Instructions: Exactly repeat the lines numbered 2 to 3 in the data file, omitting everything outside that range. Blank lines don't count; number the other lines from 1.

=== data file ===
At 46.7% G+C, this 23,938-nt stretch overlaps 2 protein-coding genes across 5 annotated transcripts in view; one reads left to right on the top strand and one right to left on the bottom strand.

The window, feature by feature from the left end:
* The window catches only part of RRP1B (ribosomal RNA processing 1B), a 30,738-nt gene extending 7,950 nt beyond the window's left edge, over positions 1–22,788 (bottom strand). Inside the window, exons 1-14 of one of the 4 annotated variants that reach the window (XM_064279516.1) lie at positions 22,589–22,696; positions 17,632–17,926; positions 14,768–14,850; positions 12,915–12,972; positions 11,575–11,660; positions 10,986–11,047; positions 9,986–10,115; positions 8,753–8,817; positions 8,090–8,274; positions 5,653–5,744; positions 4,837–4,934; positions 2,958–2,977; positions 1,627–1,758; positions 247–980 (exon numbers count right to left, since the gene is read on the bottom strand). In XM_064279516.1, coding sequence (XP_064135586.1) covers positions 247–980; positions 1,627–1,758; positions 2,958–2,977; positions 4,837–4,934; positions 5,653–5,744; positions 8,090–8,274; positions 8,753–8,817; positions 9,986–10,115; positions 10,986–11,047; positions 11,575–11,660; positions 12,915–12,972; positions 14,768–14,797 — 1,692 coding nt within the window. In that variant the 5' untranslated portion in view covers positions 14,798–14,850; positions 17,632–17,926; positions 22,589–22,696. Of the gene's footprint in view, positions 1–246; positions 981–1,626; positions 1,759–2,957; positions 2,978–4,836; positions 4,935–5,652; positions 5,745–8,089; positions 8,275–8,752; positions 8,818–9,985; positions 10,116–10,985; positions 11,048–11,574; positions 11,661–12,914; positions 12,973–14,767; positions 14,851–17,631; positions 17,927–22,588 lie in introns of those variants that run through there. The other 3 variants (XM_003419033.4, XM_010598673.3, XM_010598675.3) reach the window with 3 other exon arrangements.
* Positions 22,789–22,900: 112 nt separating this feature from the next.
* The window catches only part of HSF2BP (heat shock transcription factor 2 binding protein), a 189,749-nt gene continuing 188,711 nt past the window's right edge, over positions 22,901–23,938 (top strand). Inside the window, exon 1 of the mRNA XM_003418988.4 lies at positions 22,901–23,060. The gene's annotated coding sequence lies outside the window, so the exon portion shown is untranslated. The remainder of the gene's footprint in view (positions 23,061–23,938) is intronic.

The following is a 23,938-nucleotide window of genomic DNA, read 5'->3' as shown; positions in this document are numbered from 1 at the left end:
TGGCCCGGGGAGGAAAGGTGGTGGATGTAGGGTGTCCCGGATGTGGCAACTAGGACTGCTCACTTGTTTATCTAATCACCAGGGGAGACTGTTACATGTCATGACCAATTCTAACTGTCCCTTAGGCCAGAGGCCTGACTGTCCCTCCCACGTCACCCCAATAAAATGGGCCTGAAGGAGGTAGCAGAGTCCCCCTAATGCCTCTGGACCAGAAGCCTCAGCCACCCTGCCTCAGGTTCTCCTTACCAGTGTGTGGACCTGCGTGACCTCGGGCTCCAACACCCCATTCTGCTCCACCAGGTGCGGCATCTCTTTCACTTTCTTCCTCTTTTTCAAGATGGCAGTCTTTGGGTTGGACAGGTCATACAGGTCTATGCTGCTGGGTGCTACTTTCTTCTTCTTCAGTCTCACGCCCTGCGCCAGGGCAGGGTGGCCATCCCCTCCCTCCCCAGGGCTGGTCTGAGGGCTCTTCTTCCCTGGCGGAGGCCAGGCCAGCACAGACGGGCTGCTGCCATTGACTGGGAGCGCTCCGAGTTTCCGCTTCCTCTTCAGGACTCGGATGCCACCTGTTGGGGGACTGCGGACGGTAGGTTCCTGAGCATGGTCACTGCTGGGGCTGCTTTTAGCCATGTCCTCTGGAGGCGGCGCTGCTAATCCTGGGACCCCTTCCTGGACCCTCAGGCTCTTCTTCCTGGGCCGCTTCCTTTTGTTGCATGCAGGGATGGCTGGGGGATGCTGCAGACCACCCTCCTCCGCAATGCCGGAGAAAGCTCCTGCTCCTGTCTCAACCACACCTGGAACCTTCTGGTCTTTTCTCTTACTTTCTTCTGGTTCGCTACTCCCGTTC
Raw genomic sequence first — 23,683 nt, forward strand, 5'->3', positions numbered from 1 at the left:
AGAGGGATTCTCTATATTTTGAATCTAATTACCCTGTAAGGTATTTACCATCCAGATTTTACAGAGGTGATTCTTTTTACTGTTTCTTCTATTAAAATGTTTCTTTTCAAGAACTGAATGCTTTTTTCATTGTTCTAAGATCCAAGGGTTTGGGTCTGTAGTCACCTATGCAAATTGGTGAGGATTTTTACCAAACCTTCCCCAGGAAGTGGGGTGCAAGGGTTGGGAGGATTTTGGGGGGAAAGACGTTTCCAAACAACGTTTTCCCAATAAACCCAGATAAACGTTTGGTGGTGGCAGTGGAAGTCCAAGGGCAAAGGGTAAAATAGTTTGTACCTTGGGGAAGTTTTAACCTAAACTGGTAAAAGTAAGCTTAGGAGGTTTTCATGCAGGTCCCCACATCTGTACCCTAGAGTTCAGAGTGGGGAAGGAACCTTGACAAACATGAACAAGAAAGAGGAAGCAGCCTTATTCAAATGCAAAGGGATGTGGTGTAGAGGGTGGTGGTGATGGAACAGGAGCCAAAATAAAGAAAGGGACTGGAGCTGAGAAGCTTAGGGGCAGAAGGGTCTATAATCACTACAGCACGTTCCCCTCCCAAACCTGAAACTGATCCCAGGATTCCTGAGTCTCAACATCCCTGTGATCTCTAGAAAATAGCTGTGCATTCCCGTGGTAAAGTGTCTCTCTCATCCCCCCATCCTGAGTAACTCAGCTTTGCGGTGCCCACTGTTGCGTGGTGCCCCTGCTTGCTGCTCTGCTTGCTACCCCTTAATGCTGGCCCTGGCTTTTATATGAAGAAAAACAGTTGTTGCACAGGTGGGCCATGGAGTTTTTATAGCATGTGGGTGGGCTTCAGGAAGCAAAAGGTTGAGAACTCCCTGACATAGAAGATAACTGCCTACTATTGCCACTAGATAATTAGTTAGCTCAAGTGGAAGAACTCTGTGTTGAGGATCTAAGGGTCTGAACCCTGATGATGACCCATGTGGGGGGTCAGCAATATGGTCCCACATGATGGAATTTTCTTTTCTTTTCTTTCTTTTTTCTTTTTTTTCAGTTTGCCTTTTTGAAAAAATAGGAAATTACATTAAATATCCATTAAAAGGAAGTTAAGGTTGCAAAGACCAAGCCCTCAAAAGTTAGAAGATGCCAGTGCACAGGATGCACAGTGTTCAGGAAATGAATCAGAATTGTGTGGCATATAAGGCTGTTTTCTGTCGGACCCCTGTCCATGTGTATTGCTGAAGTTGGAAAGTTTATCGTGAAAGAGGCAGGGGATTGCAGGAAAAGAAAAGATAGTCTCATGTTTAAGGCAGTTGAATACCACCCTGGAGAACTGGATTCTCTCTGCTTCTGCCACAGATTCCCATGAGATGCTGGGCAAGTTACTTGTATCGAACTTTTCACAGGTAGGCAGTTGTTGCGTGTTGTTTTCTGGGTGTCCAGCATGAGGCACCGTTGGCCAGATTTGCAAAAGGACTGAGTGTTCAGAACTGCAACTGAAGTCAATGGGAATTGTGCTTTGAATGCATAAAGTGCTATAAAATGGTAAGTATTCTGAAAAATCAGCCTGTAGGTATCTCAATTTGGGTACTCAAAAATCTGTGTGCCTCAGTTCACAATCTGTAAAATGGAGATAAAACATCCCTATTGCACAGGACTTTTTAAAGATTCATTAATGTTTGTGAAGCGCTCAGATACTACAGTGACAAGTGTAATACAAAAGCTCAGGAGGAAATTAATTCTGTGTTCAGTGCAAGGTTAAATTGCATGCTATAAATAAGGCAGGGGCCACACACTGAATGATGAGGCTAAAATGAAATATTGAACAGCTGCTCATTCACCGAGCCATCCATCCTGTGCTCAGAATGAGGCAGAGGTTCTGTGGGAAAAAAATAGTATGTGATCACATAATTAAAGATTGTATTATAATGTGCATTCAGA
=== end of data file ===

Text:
The window, feature by feature from the left end:
* The window catches only part of RRP1B (ribosomal RNA processing 1B), a 30,738-nt gene extending 7,950 nt beyond the window's left edge, over positions 1–22,788 (bottom strand). Inside the window, exons 1-14 of one of the 4 annotated variants that reach the window (XM_064279516.1) lie at positions 22,589–22,696; positions 17,632–17,926; positions 14,768–14,850; positions 12,915–12,972; positions 11,575–11,660; positions 10,986–11,047; positions 9,986–10,115; positions 8,753–8,817; positions 8,090–8,274; positions 5,653–5,744; positions 4,837–4,934; positions 2,958–2,977; positions 1,627–1,758; positions 247–980 (exon numbers count right to left, since the gene is read on the bottom strand). In XM_064279516.1, coding sequence (XP_064135586.1) covers positions 247–980; positions 1,627–1,758; positions 2,958–2,977; positions 4,837–4,934; positions 5,653–5,744; positions 8,090–8,274; positions 8,753–8,817; positions 9,986–10,115; positions 10,986–11,047; positions 11,575–11,660; positions 12,915–12,972; positions 14,768–14,797 — 1,692 coding nt within the window. In that variant the 5' untranslated portion in view covers positions 14,798–14,850; positions 17,632–17,926; positions 22,589–22,696. Of the gene's footprint in view, positions 1–246; positions 981–1,626; positions 1,759–2,957; positions 2,978–4,836; positions 4,935–5,652; positions 5,745–8,089; positions 8,275–8,752; positions 8,818–9,985; positions 10,116–10,985; positions 11,048–11,574; positions 11,661–12,914; positions 12,973–14,767; positions 14,851–17,631; positions 17,927–22,588 lie in introns of those variants that run through there. The other 3 variants (XM_003419033.4, XM_010598673.3, XM_010598675.3) reach the window with 3 other exon arrangements.